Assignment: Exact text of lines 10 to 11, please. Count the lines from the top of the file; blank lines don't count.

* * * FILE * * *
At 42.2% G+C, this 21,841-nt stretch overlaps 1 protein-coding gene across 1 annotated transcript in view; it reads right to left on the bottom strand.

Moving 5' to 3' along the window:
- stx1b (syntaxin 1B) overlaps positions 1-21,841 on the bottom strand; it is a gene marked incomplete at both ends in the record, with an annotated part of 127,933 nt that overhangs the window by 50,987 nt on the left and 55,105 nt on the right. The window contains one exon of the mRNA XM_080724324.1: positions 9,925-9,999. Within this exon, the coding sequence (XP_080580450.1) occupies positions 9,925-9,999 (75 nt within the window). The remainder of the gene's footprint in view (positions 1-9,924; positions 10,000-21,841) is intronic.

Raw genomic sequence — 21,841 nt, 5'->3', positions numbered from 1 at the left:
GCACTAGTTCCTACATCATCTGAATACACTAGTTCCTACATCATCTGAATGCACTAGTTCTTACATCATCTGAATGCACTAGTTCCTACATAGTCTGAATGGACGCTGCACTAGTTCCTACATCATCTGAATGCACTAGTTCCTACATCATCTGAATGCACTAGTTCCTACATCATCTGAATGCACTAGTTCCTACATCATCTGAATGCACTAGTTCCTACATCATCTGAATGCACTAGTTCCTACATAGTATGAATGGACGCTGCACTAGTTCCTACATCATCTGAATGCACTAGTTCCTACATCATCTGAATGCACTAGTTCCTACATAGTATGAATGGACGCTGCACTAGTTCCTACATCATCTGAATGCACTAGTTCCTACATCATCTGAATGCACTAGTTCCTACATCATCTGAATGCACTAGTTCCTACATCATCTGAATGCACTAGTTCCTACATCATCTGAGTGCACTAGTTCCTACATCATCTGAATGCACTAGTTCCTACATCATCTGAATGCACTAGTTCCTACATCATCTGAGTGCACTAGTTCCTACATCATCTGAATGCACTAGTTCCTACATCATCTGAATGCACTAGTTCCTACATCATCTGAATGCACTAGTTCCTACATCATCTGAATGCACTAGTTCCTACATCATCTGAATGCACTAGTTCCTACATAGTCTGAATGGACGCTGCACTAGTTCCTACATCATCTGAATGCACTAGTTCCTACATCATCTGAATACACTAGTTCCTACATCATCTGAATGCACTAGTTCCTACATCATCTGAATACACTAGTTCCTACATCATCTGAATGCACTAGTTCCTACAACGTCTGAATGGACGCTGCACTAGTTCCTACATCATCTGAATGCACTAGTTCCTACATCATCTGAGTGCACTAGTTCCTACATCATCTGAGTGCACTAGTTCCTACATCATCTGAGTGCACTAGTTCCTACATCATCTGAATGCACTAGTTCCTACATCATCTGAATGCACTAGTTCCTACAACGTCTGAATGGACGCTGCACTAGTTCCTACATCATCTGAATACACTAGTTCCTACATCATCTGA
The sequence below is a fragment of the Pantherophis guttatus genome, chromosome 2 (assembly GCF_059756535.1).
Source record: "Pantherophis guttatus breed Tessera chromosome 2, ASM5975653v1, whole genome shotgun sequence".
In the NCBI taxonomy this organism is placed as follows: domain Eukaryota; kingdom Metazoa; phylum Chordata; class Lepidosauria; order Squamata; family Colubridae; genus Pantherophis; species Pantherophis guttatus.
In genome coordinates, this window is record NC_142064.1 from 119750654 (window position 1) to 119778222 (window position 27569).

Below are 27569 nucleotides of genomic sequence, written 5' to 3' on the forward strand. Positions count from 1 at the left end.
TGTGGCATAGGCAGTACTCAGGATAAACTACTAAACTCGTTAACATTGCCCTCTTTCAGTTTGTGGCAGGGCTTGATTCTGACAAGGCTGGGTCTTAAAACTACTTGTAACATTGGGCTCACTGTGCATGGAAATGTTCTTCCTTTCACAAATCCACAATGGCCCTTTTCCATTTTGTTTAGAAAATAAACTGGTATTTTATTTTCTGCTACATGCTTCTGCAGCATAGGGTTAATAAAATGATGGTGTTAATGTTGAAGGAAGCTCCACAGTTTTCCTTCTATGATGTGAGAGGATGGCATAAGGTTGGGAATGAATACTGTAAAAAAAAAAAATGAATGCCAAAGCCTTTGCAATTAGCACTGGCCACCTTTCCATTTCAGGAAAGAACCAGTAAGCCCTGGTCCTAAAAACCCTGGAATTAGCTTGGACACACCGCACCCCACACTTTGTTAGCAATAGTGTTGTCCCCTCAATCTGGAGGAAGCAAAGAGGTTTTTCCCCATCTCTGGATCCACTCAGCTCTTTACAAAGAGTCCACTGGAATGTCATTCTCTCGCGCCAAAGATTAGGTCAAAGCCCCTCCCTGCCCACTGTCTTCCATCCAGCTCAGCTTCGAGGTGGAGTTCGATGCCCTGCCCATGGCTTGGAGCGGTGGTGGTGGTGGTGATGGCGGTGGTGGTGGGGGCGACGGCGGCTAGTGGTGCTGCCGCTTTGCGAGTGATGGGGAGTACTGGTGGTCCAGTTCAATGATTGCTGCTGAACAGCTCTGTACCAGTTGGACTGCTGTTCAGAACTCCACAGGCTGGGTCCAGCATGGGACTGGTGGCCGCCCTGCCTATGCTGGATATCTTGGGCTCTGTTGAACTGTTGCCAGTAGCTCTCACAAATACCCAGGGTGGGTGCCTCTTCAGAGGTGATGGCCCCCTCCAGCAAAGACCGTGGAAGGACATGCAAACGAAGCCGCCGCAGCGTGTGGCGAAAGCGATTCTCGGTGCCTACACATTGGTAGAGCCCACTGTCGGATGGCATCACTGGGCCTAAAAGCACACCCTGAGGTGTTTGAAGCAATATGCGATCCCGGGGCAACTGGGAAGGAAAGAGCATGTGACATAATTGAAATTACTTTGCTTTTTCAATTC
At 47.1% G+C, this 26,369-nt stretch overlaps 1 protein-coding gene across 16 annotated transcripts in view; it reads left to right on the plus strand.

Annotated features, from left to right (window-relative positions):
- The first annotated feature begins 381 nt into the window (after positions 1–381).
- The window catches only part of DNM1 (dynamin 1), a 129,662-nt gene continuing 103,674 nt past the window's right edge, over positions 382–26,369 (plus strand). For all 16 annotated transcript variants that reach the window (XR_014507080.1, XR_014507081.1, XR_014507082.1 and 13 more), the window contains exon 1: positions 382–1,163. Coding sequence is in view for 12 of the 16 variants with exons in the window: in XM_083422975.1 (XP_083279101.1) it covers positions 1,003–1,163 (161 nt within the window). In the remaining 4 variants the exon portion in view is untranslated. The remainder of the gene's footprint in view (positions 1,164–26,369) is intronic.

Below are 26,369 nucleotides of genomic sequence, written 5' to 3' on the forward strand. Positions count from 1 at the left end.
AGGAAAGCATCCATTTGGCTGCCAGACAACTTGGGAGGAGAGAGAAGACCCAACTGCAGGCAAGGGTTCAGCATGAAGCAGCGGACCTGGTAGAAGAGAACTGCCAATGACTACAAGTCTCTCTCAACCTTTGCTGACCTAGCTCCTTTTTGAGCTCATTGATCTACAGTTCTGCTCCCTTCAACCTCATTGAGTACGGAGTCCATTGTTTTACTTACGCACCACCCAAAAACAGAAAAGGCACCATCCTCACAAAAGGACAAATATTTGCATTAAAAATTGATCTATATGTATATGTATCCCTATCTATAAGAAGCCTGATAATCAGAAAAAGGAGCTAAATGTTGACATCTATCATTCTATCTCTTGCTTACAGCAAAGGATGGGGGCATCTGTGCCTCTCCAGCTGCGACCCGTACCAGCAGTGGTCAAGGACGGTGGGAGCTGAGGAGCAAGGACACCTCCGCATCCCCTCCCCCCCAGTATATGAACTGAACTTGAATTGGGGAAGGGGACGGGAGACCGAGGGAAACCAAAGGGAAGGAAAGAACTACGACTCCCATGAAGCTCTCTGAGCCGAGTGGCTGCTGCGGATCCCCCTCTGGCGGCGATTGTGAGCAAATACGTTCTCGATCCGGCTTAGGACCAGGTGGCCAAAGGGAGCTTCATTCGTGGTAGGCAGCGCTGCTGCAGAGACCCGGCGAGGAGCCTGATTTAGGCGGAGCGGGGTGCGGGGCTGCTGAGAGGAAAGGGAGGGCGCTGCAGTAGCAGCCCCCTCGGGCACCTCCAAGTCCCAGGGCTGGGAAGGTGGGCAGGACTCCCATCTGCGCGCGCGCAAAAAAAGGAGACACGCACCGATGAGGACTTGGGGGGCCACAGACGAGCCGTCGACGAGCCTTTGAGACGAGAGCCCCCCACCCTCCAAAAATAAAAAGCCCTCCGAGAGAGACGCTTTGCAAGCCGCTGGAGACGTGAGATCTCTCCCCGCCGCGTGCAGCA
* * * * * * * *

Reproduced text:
Below are 27569 nucleotides of genomic sequence, written 5' to 3' on the forward strand. Positions count from 1 at the left end.
TGTGGCATAGGCAGTACTCAGGATAAACTACTAAACTCGTTAACATTGCCCTCTTTCAGTTTGTGGCAGGGCTTGATTCTGACAAGGCTGGGTCTTAAAACTACTTGTAACATTGGGCTCACTGTGCATGGAAATGTTCTTCCTTTCACAAATCCACAATGGCCCTTTTCCATTTTGTTTAGAAAATAAACTGGTATTTTATTTTCTGCTACATGCTTCTGCAGCATAGGGTTAATAAAATGATGGTGTTAATGTTGAAGGAAGCTCCACAGTTTTCCTTCTATGATGTGAGAGGATGGCATAAGGTTGGGAATGAATACTGTAAAAAAAAAAAATGAATGCCAAAGCCTTTGCAATTAGCACTGGCCACCTTTCCATTTCAGGAAAGAACCAGTAAGCCCTGGTCCTAAAAACCCTGGAATTAGCTTGGACACACCGCACCCCACACTTTGTTAGCAATAGTGTTGTCCCCTCAATCTGGAGGAAGCAAAGAGGTTTTTCCCCATCTCTGGATCCACTCAGCTCTTTACAAAGAGTCCACTGGAATGTCATTCTCTCGCGCCAAAGATTAGGTCAAAGCCCCTCCCTGCCCACTGTCTTCCATCCAGCTCAGCTTCGAGGTGGAGTTCGATGCCCTGCCCATGGCTTGGAGCGGTGGTGGTGGTGGTGATGGCGGTGGTGGTGGGGGCGACGGCGGCTAGTGGTGCTGCCGCTTTGCGAGTGATGGGGAGTACTGGTGGTCCAGTTCAATGATTGCTGCTGAACAGCTCTGTACCAGTTGGACTGCTGTTCAGAACTCCACAGGCTGGGTCCAGCATGGGACTGGTGGCCGCCCTGCCTATGCTGGATATCTTGGGCTCTGTTGAACTGTTGCCAGTAGCTCTCACAAATACCCAGGGTGGGTGCCTCTTCAGAGGTGATGGCCCCCTCCAGCAAAGACCGTGGAAGGACATGCAAACGAAGCCGCCGCAGCGTGTGGCGAAAGCGATTCTCGGTGCCTACACATTGGTAGAGCCCACTGTCGGATGGCATCACTGGGCCTAAAAGCACACCCTGAGGTGTTTGAAGCAATATGCGATCCCGGGGCAACTGGGAAGGAAAGAGCATGTGACATAATTGAAATTACTTTGCTTTTTCAATTC